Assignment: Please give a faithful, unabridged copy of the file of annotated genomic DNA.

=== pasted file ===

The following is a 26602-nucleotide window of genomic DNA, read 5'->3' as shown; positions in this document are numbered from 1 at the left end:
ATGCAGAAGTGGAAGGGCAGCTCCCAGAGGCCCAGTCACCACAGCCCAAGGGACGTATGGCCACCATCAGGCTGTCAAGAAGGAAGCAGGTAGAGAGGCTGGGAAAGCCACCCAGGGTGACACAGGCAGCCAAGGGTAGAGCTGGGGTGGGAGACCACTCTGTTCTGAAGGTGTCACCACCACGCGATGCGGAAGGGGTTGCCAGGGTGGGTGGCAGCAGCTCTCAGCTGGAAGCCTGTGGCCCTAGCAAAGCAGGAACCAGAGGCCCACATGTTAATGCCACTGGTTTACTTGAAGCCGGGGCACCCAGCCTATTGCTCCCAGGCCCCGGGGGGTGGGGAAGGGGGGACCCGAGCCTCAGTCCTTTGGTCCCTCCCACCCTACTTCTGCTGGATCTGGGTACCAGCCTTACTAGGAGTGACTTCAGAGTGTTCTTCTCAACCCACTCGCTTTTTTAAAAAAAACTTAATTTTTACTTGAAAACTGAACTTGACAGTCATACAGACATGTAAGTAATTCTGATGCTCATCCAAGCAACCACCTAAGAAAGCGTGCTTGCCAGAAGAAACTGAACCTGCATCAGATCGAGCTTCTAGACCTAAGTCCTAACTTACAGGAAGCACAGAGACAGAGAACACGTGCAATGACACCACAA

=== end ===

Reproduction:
The following is a 26602-nucleotide window of genomic DNA, read 5'->3' as shown; positions in this document are numbered from 1 at the left end:
ATGCAGAAGTGGAAGGGCAGCTCCCAGAGGCCCAGTCACCACAGCCCAAGGGACGTATGGCCACCATCAGGCTGTCAAGAAGGAAGCAGGTAGAGAGGCTGGGAAAGCCACCCAGGGTGACACAGGCAGCCAAGGGTAGAGCTGGGGTGGGAGACCACTCTGTTCTGAAGGTGTCACCACCACGCGATGCGGAAGGGGTTGCCAGGGTGGGTGGCAGCAGCTCTCAGCTGGAAGCCTGTGGCCCTAGCAAAGCAGGAACCAGAGGCCCACATGTTAATGCCACTGGTTTACTTGAAGCCGGGGCACCCAGCCTATTGCTCCCAGGCCCCGGGGGGTGGGGAAGGGGGGACCCGAGCCTCAGTCCTTTGGTCCCTCCCACCCTACTTCTGCTGGATCTGGGTACCAGCCTTACTAGGAGTGACTTCAGAGTGTTCTTCTCAACCCACTCGCTTTTTTAAAAAAAACTTAATTTTTACTTGAAAACTGAACTTGACAGTCATACAGACATGTAAGTAATTCTGATGCTCATCCAAGCAACCACCTAAGAAAGCGTGCTTGCCAGAAGAAACTGAACCTGCATCAGATCGAGCTTCTAGACCTAAGTCCTAACTTACAGGAAGCACAGAGACAGAGAACACGTGCAATGACACCACAA